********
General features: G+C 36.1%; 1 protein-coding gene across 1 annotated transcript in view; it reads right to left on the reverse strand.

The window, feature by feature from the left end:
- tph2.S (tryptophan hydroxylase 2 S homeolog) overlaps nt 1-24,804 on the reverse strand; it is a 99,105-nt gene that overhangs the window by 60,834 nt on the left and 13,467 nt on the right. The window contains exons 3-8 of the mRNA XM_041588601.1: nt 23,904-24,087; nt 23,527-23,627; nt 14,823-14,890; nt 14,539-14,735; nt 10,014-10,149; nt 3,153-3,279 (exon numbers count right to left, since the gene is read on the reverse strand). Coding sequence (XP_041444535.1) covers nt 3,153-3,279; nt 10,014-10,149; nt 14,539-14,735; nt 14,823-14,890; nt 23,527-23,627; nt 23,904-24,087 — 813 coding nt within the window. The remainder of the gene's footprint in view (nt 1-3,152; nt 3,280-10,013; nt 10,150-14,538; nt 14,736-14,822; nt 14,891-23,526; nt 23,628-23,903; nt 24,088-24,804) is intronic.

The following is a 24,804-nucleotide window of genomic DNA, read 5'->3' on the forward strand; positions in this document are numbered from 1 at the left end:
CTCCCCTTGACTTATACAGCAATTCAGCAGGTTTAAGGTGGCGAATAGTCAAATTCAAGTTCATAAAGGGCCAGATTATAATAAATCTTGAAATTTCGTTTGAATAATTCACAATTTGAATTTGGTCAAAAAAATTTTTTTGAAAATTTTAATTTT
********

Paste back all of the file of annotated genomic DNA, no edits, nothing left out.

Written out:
General features: G+C 36.1%; 1 protein-coding gene across 1 annotated transcript in view; it reads right to left on the reverse strand.

The window, feature by feature from the left end:
- tph2.S (tryptophan hydroxylase 2 S homeolog) overlaps nt 1-24,804 on the reverse strand; it is a 99,105-nt gene that overhangs the window by 60,834 nt on the left and 13,467 nt on the right. The window contains exons 3-8 of the mRNA XM_041588601.1: nt 23,904-24,087; nt 23,527-23,627; nt 14,823-14,890; nt 14,539-14,735; nt 10,014-10,149; nt 3,153-3,279 (exon numbers count right to left, since the gene is read on the reverse strand). Coding sequence (XP_041444535.1) covers nt 3,153-3,279; nt 10,014-10,149; nt 14,539-14,735; nt 14,823-14,890; nt 23,527-23,627; nt 23,904-24,087 — 813 coding nt within the window. The remainder of the gene's footprint in view (nt 1-3,152; nt 3,280-10,013; nt 10,150-14,538; nt 14,736-14,822; nt 14,891-23,526; nt 23,628-23,903; nt 24,088-24,804) is intronic.

The following is a 24,804-nucleotide window of genomic DNA, read 5'->3' on the forward strand; positions in this document are numbered from 1 at the left end:
CTCCCCTTGACTTATACAGCAATTCAGCAGGTTTAAGGTGGCGAATAGTCAAATTCAAGTTCATAAAGGGCCAGATTATAATAAATCTTGAAATTTCGTTTGAATAATTCACAATTTGAATTTGGTCAAAAAAATTTTTTTGAAAATTTTAATTTT